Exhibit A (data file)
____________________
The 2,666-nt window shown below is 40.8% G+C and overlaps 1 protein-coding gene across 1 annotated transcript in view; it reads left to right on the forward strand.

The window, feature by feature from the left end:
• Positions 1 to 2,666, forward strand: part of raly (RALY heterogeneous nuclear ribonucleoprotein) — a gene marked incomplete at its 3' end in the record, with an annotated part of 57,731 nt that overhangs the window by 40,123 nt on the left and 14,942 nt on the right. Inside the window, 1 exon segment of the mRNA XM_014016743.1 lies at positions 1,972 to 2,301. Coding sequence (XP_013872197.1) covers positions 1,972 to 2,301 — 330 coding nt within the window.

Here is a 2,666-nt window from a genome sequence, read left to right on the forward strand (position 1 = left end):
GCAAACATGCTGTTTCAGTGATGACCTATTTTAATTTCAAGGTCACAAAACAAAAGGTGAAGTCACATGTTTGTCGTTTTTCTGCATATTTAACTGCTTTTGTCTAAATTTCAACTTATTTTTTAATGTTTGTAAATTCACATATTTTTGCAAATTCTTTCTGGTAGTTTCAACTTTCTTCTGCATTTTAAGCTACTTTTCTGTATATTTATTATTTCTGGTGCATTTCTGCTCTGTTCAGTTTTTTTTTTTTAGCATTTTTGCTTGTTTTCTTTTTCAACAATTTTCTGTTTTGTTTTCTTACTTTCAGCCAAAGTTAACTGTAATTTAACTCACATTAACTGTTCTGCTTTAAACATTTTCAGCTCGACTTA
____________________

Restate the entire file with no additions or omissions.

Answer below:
The 2,666-nt window shown below is 40.8% G+C and overlaps 1 protein-coding gene across 1 annotated transcript in view; it reads left to right on the forward strand.

The window, feature by feature from the left end:
• Positions 1 to 2,666, forward strand: part of raly (RALY heterogeneous nuclear ribonucleoprotein) — a gene marked incomplete at its 3' end in the record, with an annotated part of 57,731 nt that overhangs the window by 40,123 nt on the left and 14,942 nt on the right. Inside the window, 1 exon segment of the mRNA XM_014016743.1 lies at positions 1,972 to 2,301. Coding sequence (XP_013872197.1) covers positions 1,972 to 2,301 — 330 coding nt within the window.

Here is a 2,666-nt window from a genome sequence, read left to right on the forward strand (position 1 = left end):
GCAAACATGCTGTTTCAGTGATGACCTATTTTAATTTCAAGGTCACAAAACAAAAGGTGAAGTCACATGTTTGTCGTTTTTCTGCATATTTAACTGCTTTTGTCTAAATTTCAACTTATTTTTTAATGTTTGTAAATTCACATATTTTTGCAAATTCTTTCTGGTAGTTTCAACTTTCTTCTGCATTTTAAGCTACTTTTCTGTATATTTATTATTTCTGGTGCATTTCTGCTCTGTTCAGTTTTTTTTTTTTAGCATTTTTGCTTGTTTTCTTTTTCAACAATTTTCTGTTTTGTTTTCTTACTTTCAGCCAAAGTTAACTGTAATTTAACTCACATTAACTGTTCTGCTTTAAACATTTTCAGCTCGACTTA